A member of the Maori Party in New Zealand refused to comply with the obligation to wear a tie in Parliament – thus not only achieving a change in parliamentary rules, but also sparking a debate on social networks.
Roeri Watiti appeared in a plenary session on Tuesday, without a draw. The politician wrote on Facebook that the dress code for the tie comes from the colonial era, to justify this: “I took off the colonial tie, as a sign that they continue to colonize and suppress Maori rights.”
Instead, he showed himself with Hei-Tiki, the typical carved Maori ornament worn around the neck. Speaker of Parliament Trevor Mallard fired him for losing the tie from the room. “It’s ridiculous to be asked to leave Parliament because I want to wear a Hei-Tiki as a cultural work uniform,” Waititi wrote on Twitter. “Hei-Tiki is an optional bond, it connects me with my ancestors, my country and my people.”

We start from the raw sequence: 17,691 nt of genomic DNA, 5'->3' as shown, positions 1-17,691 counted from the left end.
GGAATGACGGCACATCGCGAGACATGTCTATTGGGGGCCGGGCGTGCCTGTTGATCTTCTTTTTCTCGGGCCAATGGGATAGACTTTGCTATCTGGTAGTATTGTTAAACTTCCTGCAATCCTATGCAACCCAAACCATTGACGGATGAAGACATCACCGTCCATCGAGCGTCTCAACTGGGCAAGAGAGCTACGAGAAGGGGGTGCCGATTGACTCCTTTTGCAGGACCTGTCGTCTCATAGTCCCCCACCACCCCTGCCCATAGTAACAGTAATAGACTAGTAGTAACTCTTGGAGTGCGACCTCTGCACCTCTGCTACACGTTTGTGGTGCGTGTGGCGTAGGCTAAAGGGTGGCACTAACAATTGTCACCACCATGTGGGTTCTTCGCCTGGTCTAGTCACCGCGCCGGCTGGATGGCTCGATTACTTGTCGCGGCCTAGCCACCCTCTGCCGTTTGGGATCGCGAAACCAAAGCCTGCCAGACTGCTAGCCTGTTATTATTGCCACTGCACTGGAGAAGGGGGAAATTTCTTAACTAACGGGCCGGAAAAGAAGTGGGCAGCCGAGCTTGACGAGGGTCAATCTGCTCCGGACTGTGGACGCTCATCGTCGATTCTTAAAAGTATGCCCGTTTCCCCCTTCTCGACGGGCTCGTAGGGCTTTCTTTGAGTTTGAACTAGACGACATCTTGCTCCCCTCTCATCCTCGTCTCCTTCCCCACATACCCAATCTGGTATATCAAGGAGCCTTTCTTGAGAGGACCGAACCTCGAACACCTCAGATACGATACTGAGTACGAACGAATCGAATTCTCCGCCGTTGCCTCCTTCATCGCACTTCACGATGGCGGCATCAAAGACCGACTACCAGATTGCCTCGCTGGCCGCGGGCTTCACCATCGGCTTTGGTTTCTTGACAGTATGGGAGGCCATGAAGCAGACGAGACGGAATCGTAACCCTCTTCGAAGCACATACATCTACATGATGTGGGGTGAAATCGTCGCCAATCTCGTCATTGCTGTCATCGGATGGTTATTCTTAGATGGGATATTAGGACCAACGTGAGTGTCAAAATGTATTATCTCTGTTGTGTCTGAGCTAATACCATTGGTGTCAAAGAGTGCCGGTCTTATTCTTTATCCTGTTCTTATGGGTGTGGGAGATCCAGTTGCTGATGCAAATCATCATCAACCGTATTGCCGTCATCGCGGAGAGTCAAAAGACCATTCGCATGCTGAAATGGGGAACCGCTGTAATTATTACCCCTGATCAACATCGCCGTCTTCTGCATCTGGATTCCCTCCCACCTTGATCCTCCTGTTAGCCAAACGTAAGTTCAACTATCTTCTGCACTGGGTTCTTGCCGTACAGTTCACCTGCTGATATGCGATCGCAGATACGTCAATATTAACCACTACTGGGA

He was back on Wednesday, again with a Maori necklace. This time, Mallard let him go, saying that a committee would look into the matter that evening.
The committee finally voted to allow work clothes from cultures other than British. Mallard said the decision was not unanimous, but that it was taken by a majority. Since then, a discussion on this topic has erupted in social networks under the hashtag # no2tie (“No to Link”).
After Prime Minister Jacinda Ardern won elections last fall, New Zealand’s parliament is more diverse than ever. Maori Foreign Minister Nanaya Mahuta. Ardern showed himself wearing a Maori feather coat kahu huruhuru – to dinner at Buckingham Palace in London in 2018.
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